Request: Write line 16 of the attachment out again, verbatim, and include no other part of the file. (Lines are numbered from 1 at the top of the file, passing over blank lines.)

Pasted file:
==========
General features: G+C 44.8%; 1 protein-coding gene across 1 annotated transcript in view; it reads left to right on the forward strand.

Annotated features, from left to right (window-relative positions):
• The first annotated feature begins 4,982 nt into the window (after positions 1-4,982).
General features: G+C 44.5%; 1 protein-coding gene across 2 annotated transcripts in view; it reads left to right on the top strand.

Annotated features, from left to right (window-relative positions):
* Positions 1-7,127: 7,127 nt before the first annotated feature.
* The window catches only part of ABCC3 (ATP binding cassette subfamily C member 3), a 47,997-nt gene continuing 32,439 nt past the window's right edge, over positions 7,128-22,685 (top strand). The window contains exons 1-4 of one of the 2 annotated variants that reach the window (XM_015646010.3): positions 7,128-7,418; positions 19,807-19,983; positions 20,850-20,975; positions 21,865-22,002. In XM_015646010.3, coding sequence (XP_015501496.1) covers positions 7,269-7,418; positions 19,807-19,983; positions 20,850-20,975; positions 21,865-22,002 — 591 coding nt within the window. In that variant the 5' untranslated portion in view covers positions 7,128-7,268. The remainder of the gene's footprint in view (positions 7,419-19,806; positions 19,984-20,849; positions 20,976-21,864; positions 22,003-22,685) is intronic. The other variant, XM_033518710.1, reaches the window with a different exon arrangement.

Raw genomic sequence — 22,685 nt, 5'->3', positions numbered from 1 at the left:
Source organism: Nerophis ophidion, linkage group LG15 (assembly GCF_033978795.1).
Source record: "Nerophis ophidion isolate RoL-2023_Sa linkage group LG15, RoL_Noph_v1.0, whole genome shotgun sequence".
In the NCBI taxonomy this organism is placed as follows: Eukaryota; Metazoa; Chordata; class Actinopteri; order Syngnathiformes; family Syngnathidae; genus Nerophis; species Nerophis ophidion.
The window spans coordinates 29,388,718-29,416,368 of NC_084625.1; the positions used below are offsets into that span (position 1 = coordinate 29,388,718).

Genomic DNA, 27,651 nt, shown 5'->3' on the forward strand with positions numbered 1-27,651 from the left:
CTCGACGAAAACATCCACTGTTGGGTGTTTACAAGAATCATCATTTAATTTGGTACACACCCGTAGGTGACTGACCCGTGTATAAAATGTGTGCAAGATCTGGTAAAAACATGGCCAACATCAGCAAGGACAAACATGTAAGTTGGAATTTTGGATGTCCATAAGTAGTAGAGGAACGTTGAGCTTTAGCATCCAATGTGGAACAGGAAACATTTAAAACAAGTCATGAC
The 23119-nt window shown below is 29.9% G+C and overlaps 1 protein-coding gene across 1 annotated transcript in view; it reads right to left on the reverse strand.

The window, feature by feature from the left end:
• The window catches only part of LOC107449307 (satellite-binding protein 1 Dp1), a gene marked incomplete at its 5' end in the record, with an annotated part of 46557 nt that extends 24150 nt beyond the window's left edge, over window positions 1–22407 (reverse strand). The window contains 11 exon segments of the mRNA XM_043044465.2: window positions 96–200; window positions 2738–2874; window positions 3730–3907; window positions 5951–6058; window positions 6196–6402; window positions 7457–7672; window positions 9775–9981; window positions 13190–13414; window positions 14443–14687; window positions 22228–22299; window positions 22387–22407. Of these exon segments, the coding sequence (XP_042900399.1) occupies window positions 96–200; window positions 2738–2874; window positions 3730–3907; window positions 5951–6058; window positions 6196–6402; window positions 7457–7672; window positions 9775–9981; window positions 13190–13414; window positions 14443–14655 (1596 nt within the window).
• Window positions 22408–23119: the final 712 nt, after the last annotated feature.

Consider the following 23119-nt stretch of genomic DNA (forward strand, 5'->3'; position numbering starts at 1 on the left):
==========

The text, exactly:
The window, feature by feature from the left end: